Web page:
CHINA has long courted Iran as a tentative ally in the Middle East.
Moscow has played the middle man in this relationship, but there are still doubts whether Beijing would maintain close ties with Tehran if conflict breaks out.
Redaction Politics spoke exclusively to China expert Dr Jonathan Sullivan, who suggested the relationship between China and Iran isn’t as strong as anti-imperialists would like to think.
He claimed that China, despite viewing Iran as a useful partner against US hegemony, would still seek its own path.
He said: “China has no interest in getting in a hot war with the US under any circumstances. The bilateral relationship is deteriorating and becoming more complicated, but there are still areas of cooperation, mutual need and friction is manageable.
“China is developing global interests and has a long term interest in promoting mulitipolarity, ie reducing American hegemony.
“Iran is a player in promoting multipolarity from China’s perspective and thus is valued for that reason.
“But China’s strategy is focused on modernizing its military (there is still a huge gap to the US), protecting core interests and gradually expanding its influence through economic and institutional means. Military conflict is not in their interest or likely.”
Fresh sanctions on Iran following last week’s missile strikes has thrown the country into further domestic strife.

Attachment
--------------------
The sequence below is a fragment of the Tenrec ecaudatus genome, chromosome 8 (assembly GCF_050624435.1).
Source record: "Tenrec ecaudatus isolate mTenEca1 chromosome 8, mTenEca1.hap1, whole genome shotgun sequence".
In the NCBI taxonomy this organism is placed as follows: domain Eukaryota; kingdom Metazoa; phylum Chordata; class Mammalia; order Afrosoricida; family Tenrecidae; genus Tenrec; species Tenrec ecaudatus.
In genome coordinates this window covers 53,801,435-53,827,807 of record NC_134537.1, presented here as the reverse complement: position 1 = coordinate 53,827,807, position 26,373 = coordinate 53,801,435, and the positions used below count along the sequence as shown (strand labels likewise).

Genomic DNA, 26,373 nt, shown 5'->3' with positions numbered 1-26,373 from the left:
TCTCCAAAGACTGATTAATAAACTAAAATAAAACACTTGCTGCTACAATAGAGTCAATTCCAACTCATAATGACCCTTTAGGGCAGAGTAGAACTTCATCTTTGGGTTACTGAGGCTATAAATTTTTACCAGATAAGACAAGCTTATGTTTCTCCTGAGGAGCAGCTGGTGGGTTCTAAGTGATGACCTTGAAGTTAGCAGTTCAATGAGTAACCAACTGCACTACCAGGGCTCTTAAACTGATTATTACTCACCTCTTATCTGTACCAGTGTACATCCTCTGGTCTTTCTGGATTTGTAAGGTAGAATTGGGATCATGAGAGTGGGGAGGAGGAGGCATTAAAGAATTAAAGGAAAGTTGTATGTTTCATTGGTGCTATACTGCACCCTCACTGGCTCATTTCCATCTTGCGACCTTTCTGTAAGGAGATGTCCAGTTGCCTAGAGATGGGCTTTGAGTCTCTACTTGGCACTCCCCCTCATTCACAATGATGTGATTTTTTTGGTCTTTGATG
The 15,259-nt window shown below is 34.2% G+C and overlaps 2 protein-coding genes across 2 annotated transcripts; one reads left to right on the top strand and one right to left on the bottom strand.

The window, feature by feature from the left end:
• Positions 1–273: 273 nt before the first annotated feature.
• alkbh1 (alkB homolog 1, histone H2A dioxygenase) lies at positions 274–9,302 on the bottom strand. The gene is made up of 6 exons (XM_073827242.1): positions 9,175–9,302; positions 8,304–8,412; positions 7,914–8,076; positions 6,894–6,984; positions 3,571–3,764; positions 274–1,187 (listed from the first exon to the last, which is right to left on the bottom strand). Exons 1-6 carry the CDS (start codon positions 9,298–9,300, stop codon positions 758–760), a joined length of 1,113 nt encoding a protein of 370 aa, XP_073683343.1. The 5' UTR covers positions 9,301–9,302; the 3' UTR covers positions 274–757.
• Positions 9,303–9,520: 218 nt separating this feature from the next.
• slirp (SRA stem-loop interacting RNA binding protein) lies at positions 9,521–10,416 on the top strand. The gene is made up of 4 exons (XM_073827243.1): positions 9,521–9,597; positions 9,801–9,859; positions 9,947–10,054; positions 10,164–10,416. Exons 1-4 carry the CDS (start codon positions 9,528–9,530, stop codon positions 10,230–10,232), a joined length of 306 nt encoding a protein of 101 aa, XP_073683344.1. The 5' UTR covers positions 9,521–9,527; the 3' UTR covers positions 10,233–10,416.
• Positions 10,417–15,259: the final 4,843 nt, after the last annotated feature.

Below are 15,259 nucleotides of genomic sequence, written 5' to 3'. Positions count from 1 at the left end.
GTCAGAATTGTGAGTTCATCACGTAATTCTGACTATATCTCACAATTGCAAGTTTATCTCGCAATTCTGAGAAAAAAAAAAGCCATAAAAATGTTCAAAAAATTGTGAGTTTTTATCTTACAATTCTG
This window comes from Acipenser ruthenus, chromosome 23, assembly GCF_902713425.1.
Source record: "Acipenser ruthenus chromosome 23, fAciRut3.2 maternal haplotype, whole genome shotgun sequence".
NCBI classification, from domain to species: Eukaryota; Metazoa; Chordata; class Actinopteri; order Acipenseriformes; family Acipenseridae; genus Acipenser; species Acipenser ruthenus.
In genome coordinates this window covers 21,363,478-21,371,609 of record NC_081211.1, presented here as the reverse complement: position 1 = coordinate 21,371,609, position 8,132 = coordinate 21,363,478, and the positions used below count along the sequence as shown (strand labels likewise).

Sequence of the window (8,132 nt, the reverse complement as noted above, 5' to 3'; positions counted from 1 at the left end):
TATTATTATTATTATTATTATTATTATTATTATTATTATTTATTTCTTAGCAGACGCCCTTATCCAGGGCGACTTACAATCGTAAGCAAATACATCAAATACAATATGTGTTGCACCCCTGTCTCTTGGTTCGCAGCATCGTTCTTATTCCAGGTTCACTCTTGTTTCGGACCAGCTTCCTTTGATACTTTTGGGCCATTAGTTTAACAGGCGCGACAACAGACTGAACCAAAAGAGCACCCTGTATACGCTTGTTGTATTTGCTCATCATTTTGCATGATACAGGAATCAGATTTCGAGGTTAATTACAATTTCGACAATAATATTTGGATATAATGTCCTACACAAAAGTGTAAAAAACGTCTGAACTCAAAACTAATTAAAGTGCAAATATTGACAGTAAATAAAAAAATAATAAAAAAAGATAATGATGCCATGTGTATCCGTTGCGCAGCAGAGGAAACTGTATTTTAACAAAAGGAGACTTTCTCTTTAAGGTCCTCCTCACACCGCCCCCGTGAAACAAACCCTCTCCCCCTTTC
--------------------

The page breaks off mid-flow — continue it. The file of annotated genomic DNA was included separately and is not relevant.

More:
In the past Russia has been a key economic ally, but there are doubts over whether China, a larger player, would do the same.
In fact, more than a facade of Chinese support for Iran, Beijing’s actions may be based on anti-Washington sentiment and a chance to expand their own influence in the Middle East.
Dr Sullivan said: “There is sympathy for Iran in the face of what is perceived as American bullying, which is a major theme in Chinese nationalism.
“China does not support American sanctions or military actions, and generally is happy to follow the European response. It does not want to align with other actors in what might be framed as the “anti American camp”.
“Quietly, however there is an opportunity to expand resource acquisition and other investment in Iran, which China is very good at exploiting.”
Ankit Panda wrote in Diplomat that China could see the Iran situation as a chance to stamp their authority on the Middle East.
He wrote: “Depending on how the crisis may evolve, Beijing might find itself forced to take on greater responsibility.
“China’s relationship with Iran is complex, but Beijing hardly sees Tehran’s ability to act on its own preferences in the Middle East as relevant to its interests.”
Dr Sullivan agrees – but feels China will not push the diplomatic boat out too far if it wants to be seen as a responsible leader.
He added: “China has an interest in diversifying power structures in Eurasia and the Middle East, which means there is an incentive to cultivate relationships that weaken the US position.
“And Iran is a powerful and resource rich country, which is of great interest to China.
“There is, thus, much potential for the development of China Iran relations.
“However, China wants to avoid direct geopolitical conflict with the US, doesn’t want to align too closely with Russia, which it is sceptical about, and it wants to be seen as a responsible stakeholder.
“Therefore, it is unlikely to do something that is totally unsupported by Europe.”
Dr Jonathan Sullivan is the Director of China programs at the University of Nottingham Asia Research Institute.
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